Every December 25th Northern Ireland families come together to feast on a plate of festive classics but have you ever wondered how the yuletide meal we love so well made its way onto the table?
Here, in association with Lidl, we trace the roots of the Christmas dinner...
A mix of revved up staples in substantial portions, the Christmas dinner in Northern Ireland is a marriage of international specialities.
Traditionally reparations take place on Christmas eve, with boiled ham to veg prep setting the scene for early morning kitchen activity that culminates with a feast that is typically consumed between 1pm and 4pm.
Turkey, ham, Brussels sprouts, roast potatoes, stuffing and a range of other vegetables are the pillars of the plate.
And in recent years some English traditions have worked their way across the Irish sea and onto the dinner plate to add even more variety. From pigs in blankets to cranberry sauce (although it originates in America) and Yorkshire pudding, the evolution of the Christmas dinner concludes with a banquet of enormous proportions.
Some say the Christmas feast in all its glory can be traced back to Medieval times. Others say it was Queen Victoria who made the meal a proper occasion but delve further into the history of the components that make Christmas dinner the gastronomic affair that it is today and the dish appears to be something of an international amalgamation.
The turkey’s origin can be traced back to Mexico. It was first brought to Britain in the early 1500s thanks to a Mr William Strickland. This Yorkshire man bought six of the birds from Native Americans and sold them in England. It was in the late 19th century when Edward VII made it fashionable at Christmas for the middle classes. Before turkey, goose was the former star of the Christmas dinner table with Goose Clubs allowing those on a lower budget to save for the big day. Today the same can be said for Christmas turkey clubs in butchers around the province. Some sources say that even in the 1930s it took a week’s wage to buy a turkey and so it became a luxury until the 1950s.
Members of the brassica family, the mini cabbage is thought to have first grown in Rome. During the 16th century their popularity grew in the likes of Holland and Belgium, the latter being an indication as to how sprouts acquired their modern name. Easy to grow and boasting more vitamin C than an orange, their miniature form is thought to have appealed to the Victorians in the 19th century when they became more popular. It was then when they made their way onto the Christmas dinner plate.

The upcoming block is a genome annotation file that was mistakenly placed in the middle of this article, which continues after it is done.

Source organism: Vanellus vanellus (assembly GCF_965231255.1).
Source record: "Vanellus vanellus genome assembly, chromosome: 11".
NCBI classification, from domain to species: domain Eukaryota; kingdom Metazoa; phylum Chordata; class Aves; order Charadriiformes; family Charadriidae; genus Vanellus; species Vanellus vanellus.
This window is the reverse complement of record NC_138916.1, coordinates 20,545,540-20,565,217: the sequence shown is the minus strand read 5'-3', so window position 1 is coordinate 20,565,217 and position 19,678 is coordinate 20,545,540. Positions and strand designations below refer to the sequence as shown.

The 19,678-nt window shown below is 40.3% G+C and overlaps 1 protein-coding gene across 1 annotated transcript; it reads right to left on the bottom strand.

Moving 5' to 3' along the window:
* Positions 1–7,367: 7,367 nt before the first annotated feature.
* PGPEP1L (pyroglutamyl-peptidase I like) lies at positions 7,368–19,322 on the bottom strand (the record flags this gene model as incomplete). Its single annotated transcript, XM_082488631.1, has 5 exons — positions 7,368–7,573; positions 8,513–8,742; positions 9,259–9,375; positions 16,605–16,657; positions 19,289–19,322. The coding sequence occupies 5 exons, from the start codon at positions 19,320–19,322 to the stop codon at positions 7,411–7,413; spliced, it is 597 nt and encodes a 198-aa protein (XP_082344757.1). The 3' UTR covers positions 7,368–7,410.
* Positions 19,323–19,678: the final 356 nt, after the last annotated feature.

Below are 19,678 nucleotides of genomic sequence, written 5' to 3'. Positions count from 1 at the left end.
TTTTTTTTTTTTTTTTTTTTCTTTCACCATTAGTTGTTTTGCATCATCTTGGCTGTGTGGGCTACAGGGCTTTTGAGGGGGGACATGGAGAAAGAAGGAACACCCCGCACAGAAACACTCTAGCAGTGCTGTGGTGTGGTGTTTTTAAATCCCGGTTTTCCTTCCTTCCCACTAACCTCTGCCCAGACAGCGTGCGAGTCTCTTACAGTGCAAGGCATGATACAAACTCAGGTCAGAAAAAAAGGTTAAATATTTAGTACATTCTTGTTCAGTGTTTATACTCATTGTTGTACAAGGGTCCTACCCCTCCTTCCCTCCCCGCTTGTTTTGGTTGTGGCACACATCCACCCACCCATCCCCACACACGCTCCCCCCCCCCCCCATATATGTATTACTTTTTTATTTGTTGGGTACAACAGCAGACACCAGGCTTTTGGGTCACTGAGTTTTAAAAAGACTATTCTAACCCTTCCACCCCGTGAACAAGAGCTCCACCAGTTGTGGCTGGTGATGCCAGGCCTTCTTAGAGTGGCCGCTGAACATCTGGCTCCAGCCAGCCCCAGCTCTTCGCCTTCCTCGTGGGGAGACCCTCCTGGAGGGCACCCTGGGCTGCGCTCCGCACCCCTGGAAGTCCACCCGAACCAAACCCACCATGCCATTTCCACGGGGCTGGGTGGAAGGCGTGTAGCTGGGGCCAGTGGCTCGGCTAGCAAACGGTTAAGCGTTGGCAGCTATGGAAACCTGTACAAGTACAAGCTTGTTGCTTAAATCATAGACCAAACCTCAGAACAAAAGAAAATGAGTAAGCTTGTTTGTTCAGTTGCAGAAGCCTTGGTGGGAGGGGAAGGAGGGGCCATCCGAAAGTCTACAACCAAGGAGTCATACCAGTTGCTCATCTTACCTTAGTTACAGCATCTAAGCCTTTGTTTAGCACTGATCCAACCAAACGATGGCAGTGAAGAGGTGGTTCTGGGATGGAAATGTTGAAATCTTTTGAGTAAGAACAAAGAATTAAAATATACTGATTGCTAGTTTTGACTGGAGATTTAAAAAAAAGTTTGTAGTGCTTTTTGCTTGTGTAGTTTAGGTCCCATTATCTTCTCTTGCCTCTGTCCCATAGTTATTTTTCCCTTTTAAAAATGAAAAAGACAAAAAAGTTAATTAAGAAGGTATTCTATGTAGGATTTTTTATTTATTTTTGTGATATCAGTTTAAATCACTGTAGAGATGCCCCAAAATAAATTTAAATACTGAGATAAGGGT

Most families have their own recipe for the traditional meat filling that comprises a mix of meat, cereal, herbs and spices. While its origins are somewhat muddled, it has been noted that the earliest known stuffing recipe featured in a Roman cookbook. Usually stuffed within the turkey or protein of choice, quite often today stuffing is a standalone dish, prepared and cooked separately.
The first written recipe of the Yorkshire pudding was penned by Hannah Glasse in 1747, who seasoned the batter with grated nutmeg and ginger and cooked it under a joint of "beef, mutton or a loin of veal" as it spit-roasted before the fire. It was Ms Glasse who gave the pudding its prefix and today the perfect culinary addition has made itself a popular element of almost every Sunday roast.
There are around 5,000 varieties of the humble spud and 3,000 of those are found in the Andes alone. So many believe the origin of the roasted potato can be traced back to South American cuisine. It was the Spanish Inca Conquest that saw the potato make its way to Europe, only really establishing itself here in the 17th century. Queen Victoria, when celebrating the Christmas meal is thought to have opted for mash.
One of only a handful of native American fruits, cranberries were toyed with until they became the essential sauce for a festive feast in the 1700s stateside. It’s thought then they were mixed with water and sugar and first featured in a recipe book American Cookery by Amelia Simmons in 1796. Food brand Ocean Spray packaged its own version in the 1930s. The condiment first became popular during Thanksgiving.
An English tradition which was also known as prune pudding even thought it is thought to have never included prunes in its makeup, this festive after dinner favourite can, again, trace its roots back to medieval England. The first recipes, however, date a bit later than that - to the 17th century. The bonus, for many, is the pudding’s high alcohol content which allows it to be created up to one month, or even earlier before the big day.
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